This Metal-type Magnemite (Stormfront, 66/100) is a beefy Basic Pokémon with 50 HP and the ability to inflict 40 damage. Magnemite's Magnetic Bomb attack hits for an initial 30, and then does 10 more damage if you flip heads. If you flip tails, Magnemite does 10 damage to itself, but if Magnemite gets into trouble, use its Magnet Held Item to assist in returning its allies to the Bench. Magnet reduces Magnemite's Retreat Cost by 1 Colorless Energy for each Magnemite on your Bench. Further, Magnemite has the ability to beat up on other Basic Pokémon early in a game, but you might want to keep it out of harm's way. Magnemite can eventually evolve into a Stage 2 Magnezone, either Metal type (Stormfront, 5/100) or Lightning type (Stormfront, 6/100). Also, don't forget about the Paralyzing possibilities that come into play with the Metal-type Magnezone LV.X (Legends Awakened, 142/146).
Looking for something special? Luxury Ball (Stormfront, 86/100) is a powerful new Trainer card that enables you to search your deck for a Pokémon (excluding Pokémon LV.X) and put it into your hand. Luxury Ball makes it easy to find the exact card you need, and you don't have to flip a coin. You can't play this card if there is already a Luxury Ball in your discard pile, so be sure to use it at just the right time!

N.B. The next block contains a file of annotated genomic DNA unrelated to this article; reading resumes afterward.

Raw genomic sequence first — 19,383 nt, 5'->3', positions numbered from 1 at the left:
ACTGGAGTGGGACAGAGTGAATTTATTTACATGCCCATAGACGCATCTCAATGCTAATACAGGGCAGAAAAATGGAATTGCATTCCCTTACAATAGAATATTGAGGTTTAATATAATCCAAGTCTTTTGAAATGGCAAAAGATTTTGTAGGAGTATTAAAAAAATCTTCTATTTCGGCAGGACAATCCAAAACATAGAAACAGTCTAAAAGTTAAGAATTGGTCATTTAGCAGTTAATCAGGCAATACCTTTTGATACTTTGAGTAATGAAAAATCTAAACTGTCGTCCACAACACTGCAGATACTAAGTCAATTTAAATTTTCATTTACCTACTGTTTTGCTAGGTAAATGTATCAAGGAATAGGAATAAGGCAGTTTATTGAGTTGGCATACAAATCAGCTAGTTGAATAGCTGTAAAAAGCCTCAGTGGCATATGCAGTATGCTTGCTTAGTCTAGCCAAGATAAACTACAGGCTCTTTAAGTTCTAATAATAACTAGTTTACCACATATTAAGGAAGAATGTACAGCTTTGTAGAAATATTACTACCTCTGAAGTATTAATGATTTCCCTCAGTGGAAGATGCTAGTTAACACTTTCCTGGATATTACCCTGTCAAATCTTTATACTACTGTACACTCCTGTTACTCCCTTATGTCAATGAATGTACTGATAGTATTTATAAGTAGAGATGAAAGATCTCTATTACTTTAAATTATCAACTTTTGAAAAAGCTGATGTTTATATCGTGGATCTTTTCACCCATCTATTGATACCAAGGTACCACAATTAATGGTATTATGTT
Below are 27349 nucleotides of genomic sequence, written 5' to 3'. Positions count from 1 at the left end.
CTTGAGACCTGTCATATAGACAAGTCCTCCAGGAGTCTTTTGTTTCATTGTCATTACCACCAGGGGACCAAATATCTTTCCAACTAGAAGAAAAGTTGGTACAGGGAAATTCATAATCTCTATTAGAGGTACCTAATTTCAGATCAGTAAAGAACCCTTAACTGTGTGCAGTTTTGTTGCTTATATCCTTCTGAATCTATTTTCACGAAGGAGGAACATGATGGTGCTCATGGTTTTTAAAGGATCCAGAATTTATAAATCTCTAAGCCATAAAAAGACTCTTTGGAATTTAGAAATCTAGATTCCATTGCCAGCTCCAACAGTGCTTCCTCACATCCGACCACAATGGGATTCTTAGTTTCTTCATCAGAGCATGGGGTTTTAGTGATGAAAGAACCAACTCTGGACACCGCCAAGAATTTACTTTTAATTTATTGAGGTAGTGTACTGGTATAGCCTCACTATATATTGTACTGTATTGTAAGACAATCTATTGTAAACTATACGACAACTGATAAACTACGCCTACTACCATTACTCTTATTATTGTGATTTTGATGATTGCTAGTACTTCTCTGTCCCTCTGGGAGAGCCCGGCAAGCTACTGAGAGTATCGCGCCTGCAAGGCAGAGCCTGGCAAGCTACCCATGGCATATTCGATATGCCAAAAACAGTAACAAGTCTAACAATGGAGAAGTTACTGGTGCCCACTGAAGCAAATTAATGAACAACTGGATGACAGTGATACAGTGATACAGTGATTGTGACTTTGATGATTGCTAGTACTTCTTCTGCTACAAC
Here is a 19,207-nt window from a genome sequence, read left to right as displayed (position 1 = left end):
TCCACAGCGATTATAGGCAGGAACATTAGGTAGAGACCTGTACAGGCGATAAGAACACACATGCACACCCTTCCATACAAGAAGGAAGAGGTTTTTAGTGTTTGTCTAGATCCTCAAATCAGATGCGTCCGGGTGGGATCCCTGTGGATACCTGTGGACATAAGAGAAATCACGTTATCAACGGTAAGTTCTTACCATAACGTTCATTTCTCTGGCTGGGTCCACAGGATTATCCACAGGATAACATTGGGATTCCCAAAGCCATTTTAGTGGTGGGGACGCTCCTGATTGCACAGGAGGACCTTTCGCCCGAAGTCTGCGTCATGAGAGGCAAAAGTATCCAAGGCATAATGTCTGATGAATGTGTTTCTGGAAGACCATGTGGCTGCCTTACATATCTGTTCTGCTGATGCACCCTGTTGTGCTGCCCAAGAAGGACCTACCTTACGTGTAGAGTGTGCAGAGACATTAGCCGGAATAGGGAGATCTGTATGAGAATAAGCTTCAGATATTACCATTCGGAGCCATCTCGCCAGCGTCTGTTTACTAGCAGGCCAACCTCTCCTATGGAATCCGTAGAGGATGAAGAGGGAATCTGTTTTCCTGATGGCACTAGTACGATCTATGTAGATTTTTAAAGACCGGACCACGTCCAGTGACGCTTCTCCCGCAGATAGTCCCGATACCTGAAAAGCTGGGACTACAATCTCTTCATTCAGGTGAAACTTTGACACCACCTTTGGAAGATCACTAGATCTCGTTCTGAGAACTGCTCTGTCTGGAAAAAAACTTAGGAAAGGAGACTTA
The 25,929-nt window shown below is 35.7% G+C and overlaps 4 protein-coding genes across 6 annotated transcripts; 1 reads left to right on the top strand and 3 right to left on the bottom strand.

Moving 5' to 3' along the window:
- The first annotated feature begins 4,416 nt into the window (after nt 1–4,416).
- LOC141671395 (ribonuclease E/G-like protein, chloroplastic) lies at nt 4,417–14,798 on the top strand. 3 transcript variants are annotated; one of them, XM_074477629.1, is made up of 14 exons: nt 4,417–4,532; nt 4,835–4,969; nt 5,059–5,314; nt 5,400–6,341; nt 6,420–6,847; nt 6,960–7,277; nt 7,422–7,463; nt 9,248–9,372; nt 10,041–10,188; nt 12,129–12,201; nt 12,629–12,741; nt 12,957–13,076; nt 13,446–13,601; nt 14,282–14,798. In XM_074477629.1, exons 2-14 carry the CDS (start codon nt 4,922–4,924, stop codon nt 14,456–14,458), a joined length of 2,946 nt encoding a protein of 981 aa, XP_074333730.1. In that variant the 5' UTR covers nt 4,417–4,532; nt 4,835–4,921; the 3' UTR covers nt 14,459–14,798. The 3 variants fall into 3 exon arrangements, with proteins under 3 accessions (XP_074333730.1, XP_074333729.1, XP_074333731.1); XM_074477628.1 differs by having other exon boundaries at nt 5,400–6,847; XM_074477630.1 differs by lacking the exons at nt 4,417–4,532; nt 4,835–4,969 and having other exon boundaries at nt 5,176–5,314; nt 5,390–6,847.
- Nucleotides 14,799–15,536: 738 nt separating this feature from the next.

The ability to draw is important when setting up strategy, and oftentimes it's equally important to dip into your discard pile. Marley's Request (Stormfront, 87/100) is a new Supporter card that offers access to Trainer, Supporter, or Stadium cards that you have already discarded. Play Marley's Request, and then search your discard pile for two different Trainer, Supporter, or Stadium cards. Your opponent gets to choose which card you keep, and the other one is returned to the pile. This is a great way to restock your hand with important cards that can be used to execute your master plan, but remember that you can only play one Supporter card each turn!